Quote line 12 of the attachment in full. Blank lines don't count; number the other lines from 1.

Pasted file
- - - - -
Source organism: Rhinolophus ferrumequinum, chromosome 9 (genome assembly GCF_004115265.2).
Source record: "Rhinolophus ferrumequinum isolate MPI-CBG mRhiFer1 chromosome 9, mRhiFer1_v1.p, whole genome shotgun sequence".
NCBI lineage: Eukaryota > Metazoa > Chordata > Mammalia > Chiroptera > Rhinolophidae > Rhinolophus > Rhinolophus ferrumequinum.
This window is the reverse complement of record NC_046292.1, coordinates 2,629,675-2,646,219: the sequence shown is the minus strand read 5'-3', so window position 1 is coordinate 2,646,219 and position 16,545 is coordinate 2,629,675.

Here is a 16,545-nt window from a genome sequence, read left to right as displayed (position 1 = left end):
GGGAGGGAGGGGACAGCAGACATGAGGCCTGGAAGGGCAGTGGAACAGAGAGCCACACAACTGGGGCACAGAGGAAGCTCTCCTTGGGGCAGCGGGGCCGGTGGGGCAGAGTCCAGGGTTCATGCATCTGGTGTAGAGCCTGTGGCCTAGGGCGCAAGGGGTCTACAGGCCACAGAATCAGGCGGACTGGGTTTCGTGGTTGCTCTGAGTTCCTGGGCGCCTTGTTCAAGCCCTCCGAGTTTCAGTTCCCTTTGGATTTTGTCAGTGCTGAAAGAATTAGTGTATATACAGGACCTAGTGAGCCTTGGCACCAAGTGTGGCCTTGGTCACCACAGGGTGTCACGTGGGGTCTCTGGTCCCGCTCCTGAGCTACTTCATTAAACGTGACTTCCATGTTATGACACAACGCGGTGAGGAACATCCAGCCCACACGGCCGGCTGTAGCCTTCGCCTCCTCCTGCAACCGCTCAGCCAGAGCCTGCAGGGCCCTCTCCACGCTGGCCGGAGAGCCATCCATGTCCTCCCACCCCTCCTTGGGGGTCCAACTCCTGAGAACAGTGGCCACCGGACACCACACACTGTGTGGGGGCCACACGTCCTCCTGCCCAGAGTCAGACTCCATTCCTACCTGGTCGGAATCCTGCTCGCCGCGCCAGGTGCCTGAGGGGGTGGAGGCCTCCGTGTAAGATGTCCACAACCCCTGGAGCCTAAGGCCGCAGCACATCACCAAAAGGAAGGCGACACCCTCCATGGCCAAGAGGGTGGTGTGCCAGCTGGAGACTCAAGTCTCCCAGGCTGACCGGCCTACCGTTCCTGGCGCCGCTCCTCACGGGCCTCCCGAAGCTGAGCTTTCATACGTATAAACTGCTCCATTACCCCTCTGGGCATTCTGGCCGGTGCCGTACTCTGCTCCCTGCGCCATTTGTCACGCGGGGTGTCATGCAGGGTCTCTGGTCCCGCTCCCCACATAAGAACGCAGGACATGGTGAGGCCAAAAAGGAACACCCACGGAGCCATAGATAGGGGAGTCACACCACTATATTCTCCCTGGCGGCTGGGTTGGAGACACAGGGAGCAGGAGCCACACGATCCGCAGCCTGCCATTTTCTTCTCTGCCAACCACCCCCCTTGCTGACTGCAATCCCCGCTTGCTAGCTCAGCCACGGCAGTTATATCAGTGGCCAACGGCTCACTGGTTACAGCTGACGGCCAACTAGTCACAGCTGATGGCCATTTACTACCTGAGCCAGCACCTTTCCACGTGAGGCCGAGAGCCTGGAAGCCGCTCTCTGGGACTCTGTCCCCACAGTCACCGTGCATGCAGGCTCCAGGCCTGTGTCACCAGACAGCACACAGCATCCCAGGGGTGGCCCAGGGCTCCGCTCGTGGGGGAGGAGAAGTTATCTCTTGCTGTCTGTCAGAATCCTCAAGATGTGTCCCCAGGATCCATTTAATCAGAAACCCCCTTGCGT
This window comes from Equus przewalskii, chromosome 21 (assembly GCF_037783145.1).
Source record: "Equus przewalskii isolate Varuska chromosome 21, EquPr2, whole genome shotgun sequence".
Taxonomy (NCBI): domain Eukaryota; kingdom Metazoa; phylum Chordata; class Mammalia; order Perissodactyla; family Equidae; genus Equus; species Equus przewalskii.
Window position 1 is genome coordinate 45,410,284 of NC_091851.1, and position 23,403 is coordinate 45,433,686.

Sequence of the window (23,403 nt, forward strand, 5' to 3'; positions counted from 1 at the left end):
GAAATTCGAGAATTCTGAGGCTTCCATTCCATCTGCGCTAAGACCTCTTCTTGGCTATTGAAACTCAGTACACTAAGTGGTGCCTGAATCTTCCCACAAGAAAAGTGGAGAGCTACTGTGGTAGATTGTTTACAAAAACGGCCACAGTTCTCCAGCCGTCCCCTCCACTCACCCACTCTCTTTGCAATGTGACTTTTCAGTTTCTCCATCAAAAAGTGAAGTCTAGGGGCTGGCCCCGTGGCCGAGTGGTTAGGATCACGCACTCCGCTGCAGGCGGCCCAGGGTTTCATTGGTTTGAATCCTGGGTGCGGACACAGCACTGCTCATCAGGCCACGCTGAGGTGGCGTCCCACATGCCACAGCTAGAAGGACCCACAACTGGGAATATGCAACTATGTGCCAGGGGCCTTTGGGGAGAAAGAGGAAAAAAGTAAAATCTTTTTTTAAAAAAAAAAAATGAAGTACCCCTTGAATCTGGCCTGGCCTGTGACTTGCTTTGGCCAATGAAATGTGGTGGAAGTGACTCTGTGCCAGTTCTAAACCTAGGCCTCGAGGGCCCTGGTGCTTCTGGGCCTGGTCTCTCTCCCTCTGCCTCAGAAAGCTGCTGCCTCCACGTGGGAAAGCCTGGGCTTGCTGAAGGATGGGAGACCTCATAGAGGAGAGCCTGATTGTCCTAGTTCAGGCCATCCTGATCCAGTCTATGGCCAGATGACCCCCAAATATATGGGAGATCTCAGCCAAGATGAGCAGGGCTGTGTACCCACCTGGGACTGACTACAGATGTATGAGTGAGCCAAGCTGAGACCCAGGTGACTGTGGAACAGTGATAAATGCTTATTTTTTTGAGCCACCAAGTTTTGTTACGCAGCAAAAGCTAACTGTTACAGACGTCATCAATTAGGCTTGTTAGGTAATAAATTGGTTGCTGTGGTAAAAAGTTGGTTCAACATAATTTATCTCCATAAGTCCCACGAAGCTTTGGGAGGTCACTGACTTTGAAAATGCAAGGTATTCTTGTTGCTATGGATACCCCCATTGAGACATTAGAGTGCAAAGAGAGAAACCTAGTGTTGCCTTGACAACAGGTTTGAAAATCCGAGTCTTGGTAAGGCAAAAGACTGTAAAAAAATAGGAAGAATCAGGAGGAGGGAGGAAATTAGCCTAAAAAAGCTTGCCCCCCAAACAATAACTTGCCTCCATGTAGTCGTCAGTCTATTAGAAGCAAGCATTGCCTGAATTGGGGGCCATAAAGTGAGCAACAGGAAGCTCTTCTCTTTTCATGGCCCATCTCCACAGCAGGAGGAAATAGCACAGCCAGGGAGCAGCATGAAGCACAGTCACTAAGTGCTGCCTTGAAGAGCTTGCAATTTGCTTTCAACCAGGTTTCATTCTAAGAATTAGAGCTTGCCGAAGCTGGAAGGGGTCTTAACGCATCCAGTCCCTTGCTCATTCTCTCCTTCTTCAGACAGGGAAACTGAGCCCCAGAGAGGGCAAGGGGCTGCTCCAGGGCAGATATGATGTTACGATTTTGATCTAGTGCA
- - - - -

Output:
GAAATTCGAGAATTCTGAGGCTTCCATTCCATCTGCGCTAAGACCTCTTCTTGGCTATTGAAACTCAGTACACTAAGTGGTGCCTGAATCTTCCCACAAGAAAAGTGGAGAGCTACTGTGGTAGATTGTTTACAAAAACGGCCACAGTTCTCCAGCCGTCCCCTCCACTCACCCACTCTCTTTGCAATGTGACTTTTCAGTTTCTCCATCAAAAAGTGAAGTCTAGGGGCTGGCCCCGTGGCCGAGTGGTTAGGATCACGCACTCCGCTGCAGGCGGCCCAGGGTTTCATTGGTTTGAATCCTGGGTGCGGACACAGCACTGCTCATCAGGCCACGCTGAGGTGGCGTCCCACATGCCACAGCTAGAAGGACCCACAACTGGGAATATGCAACTATGTGCCAGGGGCCTTTGGGGAGAAAGAGGAAAAAAGTAAAATCTTTTTTTAAAAAAAAAAAATGAAGTACCCCTTGAATCTGGCCTGGCCTGTGACTTGCTTTGGCCAATGAAATGTGGTGGAAGTGACTCTGTGCCAGTTCTAAACCTAGGCCTCGAGGGCCCTGGTGCTTCTGGGCCTGGTCTCTCTCCCTCTGCCTCAGAAAGCTGCTGCCTCCACGTGGGAAAGCCTGGGCTTGCTGAAGGATGGGAGACCTCATAGAGGAGAGCCTGATTGTCCTAGTTCAGGCCATCCTGATCCAGTCTATGGCCAGATGACCCCCAAATATATGGGAGATCTCAGCCAAGATGAGCAGGGCTGTGTACCCACCTGGGACTGACTACAGATGTATGAGTGAGCCAAGCTGAGACCCAGGTGACTGTGGAACAGTGATAAATGCTTATTTTTTTGAGCCACCAAGTTTTGTTACGCAGCAAAAGCTAACTGTTACAGACGTCATCAATTAGGCTTGTTAGGTAATAAATTGGTTGCTGTGGTAAAAAGTTGGTTCAACATAATTTATCTCCATAAGTCCCACGAAGCTTTGGGAGGTCACTGACTTTGAAAATGCAAGGTATTCTTGTTGCTATGGATACCCCCATTGAGACATTAGAGTGCAAAGAGAGAAACCTAGTGTTGCCTTGACAACAGGTTTGAAAATCCGAGTCTTGGTAAGGCAAAAGACTGTAAAAAAATAGGAAGAATCAGGAGGAGGGAGGAAATTAGCCTAAAAAAGCTTGCCCCCCAAACAATAACTTGCCTCCATGTAGTCGTCAGTCTATTAGAAGCAAGCATTGCCTGAATTGGGGGCCATAAAGTGAGCAACAGGAAGCTCTTCTCTTTTCATGGCCCATCTCCACAGCAGGAGGAAATAGCACAGCCAGGGAGCAGCATGAAGCACAGTCACTAAGTGCTGCCTTGAAGAGCTTGCAATTTGCTTTCAACCAGGTTTCATTCTAAGAATTAGAGCTTGCCGAAGCTGGAAGGGGTCTTAACGCATCCAGTCCCTTGCTCATTCTCTCCTTCTTCAGACAGGGAAACTGAGCCCCAGAGAGGGCAAGGGGCTGCTCCAGGGCAGATATGATGTTACGATTTTGATCTAGTGCA